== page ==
It’s taught us a lot about cancer–how it can affect anyone, even kids… and that even with cancer Danny is still just Danny—my friend. He has shown us that having a strong growth mind-set helps get you through the things in life. —Shane Gordon, Danny’s friend
Danny’s AML Treatment
The first line of treatment for Danny’s acute myeloid leukemia which is commonly called AML is potent chemotherapy, often followed by a stem cell transplant. The Children and Adolescent Cancer and Blood Disease Center at Maria Fareri Children’s Hospital has become a center of excellence for such therapies. The center was established in 2011 when Westchester Medical Center hired Dr. Mitchell Cairo from Columbia University to lead it. Dr. Cairo is a world renowned specialist in stem cell biology, molecular oncology and experimental immunology and a long-time Armonk resident.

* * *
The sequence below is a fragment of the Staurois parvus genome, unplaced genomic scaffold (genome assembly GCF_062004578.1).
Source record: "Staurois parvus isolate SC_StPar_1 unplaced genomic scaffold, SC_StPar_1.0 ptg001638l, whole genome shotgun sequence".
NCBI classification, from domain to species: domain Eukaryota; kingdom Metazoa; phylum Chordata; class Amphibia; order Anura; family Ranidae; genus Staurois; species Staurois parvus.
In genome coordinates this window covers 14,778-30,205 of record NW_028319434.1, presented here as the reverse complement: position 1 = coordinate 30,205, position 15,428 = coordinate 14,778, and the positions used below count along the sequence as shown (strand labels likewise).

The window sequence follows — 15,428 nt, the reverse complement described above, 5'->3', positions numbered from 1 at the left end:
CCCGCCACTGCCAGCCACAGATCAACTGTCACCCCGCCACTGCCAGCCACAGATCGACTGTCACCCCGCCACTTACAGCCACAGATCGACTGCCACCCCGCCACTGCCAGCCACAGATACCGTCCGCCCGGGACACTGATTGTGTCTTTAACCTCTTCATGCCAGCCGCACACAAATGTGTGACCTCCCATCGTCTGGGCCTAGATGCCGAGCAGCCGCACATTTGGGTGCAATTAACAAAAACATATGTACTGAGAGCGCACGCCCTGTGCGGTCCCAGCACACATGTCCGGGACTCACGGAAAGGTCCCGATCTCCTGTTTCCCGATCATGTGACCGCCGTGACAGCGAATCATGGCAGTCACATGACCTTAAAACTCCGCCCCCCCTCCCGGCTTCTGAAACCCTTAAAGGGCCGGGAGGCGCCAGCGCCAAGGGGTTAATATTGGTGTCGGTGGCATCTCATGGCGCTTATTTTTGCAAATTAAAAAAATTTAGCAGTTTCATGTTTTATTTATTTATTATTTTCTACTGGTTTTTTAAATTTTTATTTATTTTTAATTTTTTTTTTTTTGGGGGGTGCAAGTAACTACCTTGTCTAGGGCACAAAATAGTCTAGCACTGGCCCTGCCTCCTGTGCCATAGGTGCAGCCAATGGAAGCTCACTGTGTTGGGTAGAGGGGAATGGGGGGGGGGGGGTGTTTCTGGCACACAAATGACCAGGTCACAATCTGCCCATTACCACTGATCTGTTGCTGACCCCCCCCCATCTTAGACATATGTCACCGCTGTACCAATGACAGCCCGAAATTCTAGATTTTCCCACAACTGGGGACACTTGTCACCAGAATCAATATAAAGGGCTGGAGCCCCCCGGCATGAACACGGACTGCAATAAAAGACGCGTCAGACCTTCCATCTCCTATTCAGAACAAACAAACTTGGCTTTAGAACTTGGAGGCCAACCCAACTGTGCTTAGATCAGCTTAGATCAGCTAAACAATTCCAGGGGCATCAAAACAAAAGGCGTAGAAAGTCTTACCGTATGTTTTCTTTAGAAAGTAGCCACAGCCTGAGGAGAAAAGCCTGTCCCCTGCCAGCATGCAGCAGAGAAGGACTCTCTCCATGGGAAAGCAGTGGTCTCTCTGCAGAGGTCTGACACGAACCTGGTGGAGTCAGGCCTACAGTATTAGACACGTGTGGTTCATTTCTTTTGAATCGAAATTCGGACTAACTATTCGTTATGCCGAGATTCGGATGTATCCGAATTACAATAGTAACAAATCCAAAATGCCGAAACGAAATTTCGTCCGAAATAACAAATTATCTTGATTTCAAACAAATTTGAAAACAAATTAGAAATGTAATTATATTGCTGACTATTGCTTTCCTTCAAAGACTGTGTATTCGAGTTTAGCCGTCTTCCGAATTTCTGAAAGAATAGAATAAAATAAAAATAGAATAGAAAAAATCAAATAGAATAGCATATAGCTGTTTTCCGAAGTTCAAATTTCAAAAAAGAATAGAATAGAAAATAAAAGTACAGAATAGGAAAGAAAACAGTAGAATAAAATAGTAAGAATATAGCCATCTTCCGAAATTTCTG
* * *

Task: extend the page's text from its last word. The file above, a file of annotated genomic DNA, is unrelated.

In addition to the expertise provided by Dr. Cairo and his team, the McManuses have been overwhelmed by the competence and compassion of the staff at Maria Fareri Children’s Hospital. “They’ve worked with Danny every step of the way to always make sure he understood what to expect during every procedure.” For example, before Danny had a port connected to deliver chemotherapy, the Child Life Specialist explained the procedure by letting Danny feel the port and see how it would be used with the help of a doll. Then, during the chemo, Danny needed an NG tube (a nasogastric tube) to deliver nutrition directly to his stomach. The physician working with Dr. Cairo, Jordan Watson, MD, asked one of the residents to demonstrate for Danny what it would be like and, right in front of Danny, inserted a tube down Jordan’s nose and throat! She said, “I’ve always wanted to know what it felt like!”